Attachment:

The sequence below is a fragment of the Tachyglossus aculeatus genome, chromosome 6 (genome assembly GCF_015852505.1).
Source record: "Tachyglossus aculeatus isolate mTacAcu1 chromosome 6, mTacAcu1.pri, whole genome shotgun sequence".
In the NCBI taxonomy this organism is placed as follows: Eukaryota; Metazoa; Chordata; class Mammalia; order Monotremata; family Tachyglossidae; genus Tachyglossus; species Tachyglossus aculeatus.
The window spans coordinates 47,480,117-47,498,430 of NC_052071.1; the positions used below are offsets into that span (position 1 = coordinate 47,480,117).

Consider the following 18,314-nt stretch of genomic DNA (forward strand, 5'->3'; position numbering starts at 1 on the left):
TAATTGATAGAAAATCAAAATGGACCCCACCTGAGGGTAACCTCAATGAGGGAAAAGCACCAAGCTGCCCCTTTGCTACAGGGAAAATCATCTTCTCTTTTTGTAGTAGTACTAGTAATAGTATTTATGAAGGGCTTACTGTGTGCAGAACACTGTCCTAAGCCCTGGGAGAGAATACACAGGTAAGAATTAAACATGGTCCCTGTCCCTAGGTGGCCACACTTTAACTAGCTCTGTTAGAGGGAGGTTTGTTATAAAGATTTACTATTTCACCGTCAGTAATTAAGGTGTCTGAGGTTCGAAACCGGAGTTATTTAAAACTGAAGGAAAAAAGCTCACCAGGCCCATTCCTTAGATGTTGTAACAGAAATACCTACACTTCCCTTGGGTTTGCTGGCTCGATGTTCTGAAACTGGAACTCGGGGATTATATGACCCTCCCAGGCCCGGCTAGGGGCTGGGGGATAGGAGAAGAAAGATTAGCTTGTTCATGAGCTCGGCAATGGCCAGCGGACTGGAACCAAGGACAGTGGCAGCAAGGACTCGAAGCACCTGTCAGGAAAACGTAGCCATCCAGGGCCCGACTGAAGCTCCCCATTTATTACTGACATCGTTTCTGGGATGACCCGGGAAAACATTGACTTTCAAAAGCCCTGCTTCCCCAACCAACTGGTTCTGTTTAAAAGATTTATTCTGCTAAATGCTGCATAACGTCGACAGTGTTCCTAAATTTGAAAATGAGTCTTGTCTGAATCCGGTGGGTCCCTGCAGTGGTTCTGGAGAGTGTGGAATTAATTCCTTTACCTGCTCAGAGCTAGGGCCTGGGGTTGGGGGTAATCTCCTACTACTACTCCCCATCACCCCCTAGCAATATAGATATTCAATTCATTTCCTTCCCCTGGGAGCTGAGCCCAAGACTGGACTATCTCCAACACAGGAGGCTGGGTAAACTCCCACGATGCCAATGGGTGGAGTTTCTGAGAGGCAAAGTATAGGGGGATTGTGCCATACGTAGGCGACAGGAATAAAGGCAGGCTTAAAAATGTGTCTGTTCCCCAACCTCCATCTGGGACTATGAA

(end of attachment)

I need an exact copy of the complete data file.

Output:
The sequence below is a fragment of the Tachyglossus aculeatus genome, chromosome 6 (genome assembly GCF_015852505.1).
Source record: "Tachyglossus aculeatus isolate mTacAcu1 chromosome 6, mTacAcu1.pri, whole genome shotgun sequence".
In the NCBI taxonomy this organism is placed as follows: Eukaryota; Metazoa; Chordata; class Mammalia; order Monotremata; family Tachyglossidae; genus Tachyglossus; species Tachyglossus aculeatus.
The window spans coordinates 47,480,117-47,498,430 of NC_052071.1; the positions used below are offsets into that span (position 1 = coordinate 47,480,117).

Consider the following 18,314-nt stretch of genomic DNA (forward strand, 5'->3'; position numbering starts at 1 on the left):
TAATTGATAGAAAATCAAAATGGACCCCACCTGAGGGTAACCTCAATGAGGGAAAAGCACCAAGCTGCCCCTTTGCTACAGGGAAAATCATCTTCTCTTTTTGTAGTAGTACTAGTAATAGTATTTATGAAGGGCTTACTGTGTGCAGAACACTGTCCTAAGCCCTGGGAGAGAATACACAGGTAAGAATTAAACATGGTCCCTGTCCCTAGGTGGCCACACTTTAACTAGCTCTGTTAGAGGGAGGTTTGTTATAAAGATTTACTATTTCACCGTCAGTAATTAAGGTGTCTGAGGTTCGAAACCGGAGTTATTTAAAACTGAAGGAAAAAAGCTCACCAGGCCCATTCCTTAGATGTTGTAACAGAAATACCTACACTTCCCTTGGGTTTGCTGGCTCGATGTTCTGAAACTGGAACTCGGGGATTATATGACCCTCCCAGGCCCGGCTAGGGGCTGGGGGATAGGAGAAGAAAGATTAGCTTGTTCATGAGCTCGGCAATGGCCAGCGGACTGGAACCAAGGACAGTGGCAGCAAGGACTCGAAGCACCTGTCAGGAAAACGTAGCCATCCAGGGCCCGACTGAAGCTCCCCATTTATTACTGACATCGTTTCTGGGATGACCCGGGAAAACATTGACTTTCAAAAGCCCTGCTTCCCCAACCAACTGGTTCTGTTTAAAAGATTTATTCTGCTAAATGCTGCATAACGTCGACAGTGTTCCTAAATTTGAAAATGAGTCTTGTCTGAATCCGGTGGGTCCCTGCAGTGGTTCTGGAGAGTGTGGAATTAATTCCTTTACCTGCTCAGAGCTAGGGCCTGGGGTTGGGGGTAATCTCCTACTACTACTCCCCATCACCCCCTAGCAATATAGATATTCAATTCATTTCCTTCCCCTGGGAGCTGAGCCCAAGACTGGACTATCTCCAACACAGGAGGCTGGGTAAACTCCCACGATGCCAATGGGTGGAGTTTCTGAGAGGCAAAGTATAGGGGGATTGTGCCATACGTAGGCGACAGGAATAAAGGCAGGCTTAAAAATGTGTCTGTTCCCCAACCTCCATCTGGGACTATGAA